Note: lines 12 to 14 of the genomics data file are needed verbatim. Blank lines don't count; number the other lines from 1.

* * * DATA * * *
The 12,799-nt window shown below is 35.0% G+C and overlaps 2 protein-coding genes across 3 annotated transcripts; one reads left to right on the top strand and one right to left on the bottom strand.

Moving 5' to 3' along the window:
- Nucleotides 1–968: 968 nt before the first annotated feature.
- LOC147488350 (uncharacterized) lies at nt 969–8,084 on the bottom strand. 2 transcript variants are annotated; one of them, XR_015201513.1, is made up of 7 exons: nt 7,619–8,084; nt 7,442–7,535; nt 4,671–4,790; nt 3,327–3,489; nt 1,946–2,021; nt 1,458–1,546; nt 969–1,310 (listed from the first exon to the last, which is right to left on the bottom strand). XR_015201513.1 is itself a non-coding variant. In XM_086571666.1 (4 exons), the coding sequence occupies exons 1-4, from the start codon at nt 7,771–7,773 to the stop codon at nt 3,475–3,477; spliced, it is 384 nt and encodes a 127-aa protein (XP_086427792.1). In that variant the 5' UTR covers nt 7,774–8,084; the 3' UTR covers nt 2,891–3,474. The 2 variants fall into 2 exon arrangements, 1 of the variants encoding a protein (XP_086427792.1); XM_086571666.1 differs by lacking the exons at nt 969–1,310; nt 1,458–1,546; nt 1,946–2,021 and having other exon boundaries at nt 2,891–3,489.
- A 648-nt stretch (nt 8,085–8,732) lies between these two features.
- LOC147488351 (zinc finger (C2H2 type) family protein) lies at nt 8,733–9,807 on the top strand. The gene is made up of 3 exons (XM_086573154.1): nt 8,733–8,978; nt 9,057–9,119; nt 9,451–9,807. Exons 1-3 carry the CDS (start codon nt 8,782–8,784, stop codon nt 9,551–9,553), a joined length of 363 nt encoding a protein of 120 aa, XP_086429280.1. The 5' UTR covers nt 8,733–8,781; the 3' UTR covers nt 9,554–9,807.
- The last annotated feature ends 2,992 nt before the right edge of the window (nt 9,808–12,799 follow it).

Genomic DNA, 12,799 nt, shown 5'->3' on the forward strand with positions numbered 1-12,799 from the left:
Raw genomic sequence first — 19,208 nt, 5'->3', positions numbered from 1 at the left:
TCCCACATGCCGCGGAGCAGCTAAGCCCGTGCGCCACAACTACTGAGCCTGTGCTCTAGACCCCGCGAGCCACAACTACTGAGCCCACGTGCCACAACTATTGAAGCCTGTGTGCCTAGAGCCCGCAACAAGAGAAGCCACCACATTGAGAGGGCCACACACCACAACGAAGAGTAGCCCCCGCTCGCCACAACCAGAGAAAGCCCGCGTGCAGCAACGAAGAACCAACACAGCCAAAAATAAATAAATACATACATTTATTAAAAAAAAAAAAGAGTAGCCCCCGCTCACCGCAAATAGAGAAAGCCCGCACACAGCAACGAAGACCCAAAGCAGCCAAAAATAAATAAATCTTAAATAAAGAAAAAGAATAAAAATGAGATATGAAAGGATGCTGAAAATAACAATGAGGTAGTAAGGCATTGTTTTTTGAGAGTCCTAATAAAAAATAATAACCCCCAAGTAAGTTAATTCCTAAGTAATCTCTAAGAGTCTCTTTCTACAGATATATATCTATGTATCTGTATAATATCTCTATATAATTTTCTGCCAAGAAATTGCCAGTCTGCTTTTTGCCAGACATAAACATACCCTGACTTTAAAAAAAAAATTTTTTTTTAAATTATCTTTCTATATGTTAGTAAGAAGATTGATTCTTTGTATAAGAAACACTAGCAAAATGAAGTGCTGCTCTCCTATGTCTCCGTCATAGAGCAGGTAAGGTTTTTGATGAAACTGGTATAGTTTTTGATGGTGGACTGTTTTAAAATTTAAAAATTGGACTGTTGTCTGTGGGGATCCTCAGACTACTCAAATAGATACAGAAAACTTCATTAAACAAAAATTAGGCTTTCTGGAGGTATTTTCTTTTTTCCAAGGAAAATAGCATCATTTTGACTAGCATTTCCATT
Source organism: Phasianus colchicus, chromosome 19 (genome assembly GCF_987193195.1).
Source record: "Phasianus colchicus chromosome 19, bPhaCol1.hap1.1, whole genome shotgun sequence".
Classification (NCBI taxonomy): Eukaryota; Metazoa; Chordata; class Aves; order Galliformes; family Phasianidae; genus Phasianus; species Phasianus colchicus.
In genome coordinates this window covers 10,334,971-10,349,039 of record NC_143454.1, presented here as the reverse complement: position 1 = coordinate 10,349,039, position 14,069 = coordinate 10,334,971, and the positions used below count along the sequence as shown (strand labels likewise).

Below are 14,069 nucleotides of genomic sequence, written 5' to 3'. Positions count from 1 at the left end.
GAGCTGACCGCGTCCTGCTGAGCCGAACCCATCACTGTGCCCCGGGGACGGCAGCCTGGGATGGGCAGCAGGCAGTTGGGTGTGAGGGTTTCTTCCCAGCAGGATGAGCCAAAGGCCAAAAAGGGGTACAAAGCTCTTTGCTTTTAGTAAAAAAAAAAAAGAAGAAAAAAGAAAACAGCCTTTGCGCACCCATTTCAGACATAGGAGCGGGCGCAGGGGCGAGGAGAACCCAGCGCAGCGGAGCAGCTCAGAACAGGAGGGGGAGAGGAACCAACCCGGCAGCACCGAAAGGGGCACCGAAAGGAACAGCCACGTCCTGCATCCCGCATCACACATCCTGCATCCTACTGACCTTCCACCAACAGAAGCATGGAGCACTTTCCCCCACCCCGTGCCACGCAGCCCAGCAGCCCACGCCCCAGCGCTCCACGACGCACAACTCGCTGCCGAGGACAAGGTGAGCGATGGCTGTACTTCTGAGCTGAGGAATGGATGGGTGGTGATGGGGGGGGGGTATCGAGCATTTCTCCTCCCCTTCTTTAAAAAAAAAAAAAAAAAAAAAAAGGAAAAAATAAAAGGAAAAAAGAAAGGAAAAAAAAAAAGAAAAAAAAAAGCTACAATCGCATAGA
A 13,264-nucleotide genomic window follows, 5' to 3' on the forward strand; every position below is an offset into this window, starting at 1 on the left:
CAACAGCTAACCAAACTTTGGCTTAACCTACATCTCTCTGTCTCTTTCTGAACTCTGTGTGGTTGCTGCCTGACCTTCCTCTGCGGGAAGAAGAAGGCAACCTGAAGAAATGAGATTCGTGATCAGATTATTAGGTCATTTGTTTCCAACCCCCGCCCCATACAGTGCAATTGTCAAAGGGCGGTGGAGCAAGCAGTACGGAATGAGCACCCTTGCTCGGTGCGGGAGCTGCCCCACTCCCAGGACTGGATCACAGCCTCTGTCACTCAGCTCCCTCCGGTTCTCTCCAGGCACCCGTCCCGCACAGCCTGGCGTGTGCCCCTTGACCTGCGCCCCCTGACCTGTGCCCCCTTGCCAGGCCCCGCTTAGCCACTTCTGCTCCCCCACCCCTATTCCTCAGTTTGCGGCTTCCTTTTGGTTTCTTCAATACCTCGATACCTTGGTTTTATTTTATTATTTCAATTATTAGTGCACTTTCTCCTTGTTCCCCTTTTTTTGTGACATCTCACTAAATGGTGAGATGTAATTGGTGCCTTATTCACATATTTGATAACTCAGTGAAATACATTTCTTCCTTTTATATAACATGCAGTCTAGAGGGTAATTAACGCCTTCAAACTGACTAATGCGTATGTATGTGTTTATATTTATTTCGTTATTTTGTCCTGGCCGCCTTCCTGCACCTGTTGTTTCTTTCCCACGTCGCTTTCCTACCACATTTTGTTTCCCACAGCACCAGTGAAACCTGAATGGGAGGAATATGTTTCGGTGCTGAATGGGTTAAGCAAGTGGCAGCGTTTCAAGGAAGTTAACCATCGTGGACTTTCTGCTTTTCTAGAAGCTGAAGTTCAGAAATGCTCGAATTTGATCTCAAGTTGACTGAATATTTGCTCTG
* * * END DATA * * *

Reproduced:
Source record: "Phasianus colchicus chromosome 19, bPhaCol1.hap1.1, whole genome shotgun sequence".
Classification (NCBI taxonomy): Eukaryota; Metazoa; Chordata; class Aves; order Galliformes; family Phasianidae; genus Phasianus; species Phasianus colchicus.
In genome coordinates this window covers 10,334,971-10,349,039 of record NC_143454.1, presented here as the reverse complement: position 1 = coordinate 10,349,039, position 14,069 = coordinate 10,334,971, and the positions used below count along the sequence as shown (strand labels likewise).